The very efficient derivation of neural crest precursors in this study is in contrast with the few reports on the characterization of neural crest derivatives in other cell systems. This fact can depend on the intrinsic dorsal identity of bovine neural rosettes, demonstrated by the expression of Pax7, and possibly on the lack of CNS inductive signals. The aim of future studies will be to further investigate this model and to clarify the effect of other inductive signals, especially those, such as retinoic acid, which have a posteriorising effect.

Another important aspect of more general interest demonstrated in this study, in a large animal model, is the possibility to derive neural rosettes and highly proliferative neural crest precursor cell lines of normal karyotype both from fertilized and from NT embryos, the latter as potential candidates for autologous cell therapy of the nuclear donor.

Conclusion

  1. Top of page
  2. Abstract
  3. Introduction
  4. Materials and Methods
  5. Results
  6. Discussion
  7. Conclusion
  8. Disclosures
  9. Acknowledgements
  10. References
  11. Supporting Information

This study provides an original model of neural induction directly from preimplantation embryos of a large mammalian species and gives unprecedented in vitro access to early steps of nervous system development. Remarkably, this system includes both direct formation of neural tube-like structures and derivation of neural crest precursors from cloned and fertilized embryos. We show that neural rosettes are responsive to inductive signals acting in vivo and that for this reason they can represent a novel cell system on which to study early neurulation events in vitro. Finally, the characterization of highly proliferative cell lines of neural crest identity demonstrates the possibility of obtaining, directly from the embryo, peripheral nervous system and ectomesenchymal derivatives for potential cell therapy and tissue engineering applications.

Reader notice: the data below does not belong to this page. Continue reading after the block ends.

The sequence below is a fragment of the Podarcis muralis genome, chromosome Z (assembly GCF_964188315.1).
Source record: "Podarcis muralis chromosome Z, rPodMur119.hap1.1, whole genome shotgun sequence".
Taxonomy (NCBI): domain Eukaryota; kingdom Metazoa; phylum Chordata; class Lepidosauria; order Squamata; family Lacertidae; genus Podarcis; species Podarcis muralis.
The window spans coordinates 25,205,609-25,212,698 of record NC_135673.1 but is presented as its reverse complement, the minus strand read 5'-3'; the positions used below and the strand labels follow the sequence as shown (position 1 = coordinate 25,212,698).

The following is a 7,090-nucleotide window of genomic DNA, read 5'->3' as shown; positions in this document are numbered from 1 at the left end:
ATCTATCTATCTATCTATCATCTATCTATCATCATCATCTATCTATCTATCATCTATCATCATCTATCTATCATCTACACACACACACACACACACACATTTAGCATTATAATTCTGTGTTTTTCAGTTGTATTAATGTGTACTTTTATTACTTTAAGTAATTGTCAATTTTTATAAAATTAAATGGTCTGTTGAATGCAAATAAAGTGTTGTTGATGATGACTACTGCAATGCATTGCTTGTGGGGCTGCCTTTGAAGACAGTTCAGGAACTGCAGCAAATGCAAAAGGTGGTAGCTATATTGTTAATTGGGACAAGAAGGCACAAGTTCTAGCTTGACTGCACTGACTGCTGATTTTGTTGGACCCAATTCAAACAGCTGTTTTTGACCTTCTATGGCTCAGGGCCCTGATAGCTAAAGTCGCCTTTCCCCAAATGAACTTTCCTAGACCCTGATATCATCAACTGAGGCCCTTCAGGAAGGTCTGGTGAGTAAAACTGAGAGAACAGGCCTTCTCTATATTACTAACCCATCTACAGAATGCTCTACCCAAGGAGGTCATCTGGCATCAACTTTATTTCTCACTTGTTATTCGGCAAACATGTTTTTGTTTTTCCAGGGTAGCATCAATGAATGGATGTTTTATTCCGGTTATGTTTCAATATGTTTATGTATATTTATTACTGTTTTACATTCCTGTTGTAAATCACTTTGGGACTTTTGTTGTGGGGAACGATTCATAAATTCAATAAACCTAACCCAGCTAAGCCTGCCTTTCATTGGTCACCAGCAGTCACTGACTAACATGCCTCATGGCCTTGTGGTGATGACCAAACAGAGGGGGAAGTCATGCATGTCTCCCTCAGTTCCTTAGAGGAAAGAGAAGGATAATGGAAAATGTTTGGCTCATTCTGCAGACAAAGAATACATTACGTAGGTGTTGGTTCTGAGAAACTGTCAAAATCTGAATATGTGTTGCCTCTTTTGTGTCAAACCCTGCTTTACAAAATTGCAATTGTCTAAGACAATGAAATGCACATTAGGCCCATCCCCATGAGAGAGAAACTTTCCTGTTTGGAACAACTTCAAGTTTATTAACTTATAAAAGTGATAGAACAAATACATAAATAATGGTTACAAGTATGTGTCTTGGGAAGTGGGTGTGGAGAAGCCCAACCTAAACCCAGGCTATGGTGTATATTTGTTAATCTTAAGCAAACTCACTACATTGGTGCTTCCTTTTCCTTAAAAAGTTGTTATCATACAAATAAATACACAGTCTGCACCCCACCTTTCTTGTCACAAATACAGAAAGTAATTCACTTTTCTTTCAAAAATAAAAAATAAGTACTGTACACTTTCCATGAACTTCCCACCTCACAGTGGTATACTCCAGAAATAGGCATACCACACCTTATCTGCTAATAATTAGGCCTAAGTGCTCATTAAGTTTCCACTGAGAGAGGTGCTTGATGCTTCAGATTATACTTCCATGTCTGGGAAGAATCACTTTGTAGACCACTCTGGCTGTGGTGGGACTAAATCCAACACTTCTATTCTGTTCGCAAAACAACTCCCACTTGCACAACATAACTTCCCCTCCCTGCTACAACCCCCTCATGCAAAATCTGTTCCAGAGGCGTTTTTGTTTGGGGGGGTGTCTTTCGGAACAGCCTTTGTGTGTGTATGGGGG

Acknowledgements

  1. Top of page
  2. Abstract
  3. Introduction
  4. Materials and Methods
  5. Results
  6. Discussion
  7. Conclusion
  8. Disclosures
  9. Acknowledgements
  10. References
  11. Supporting Information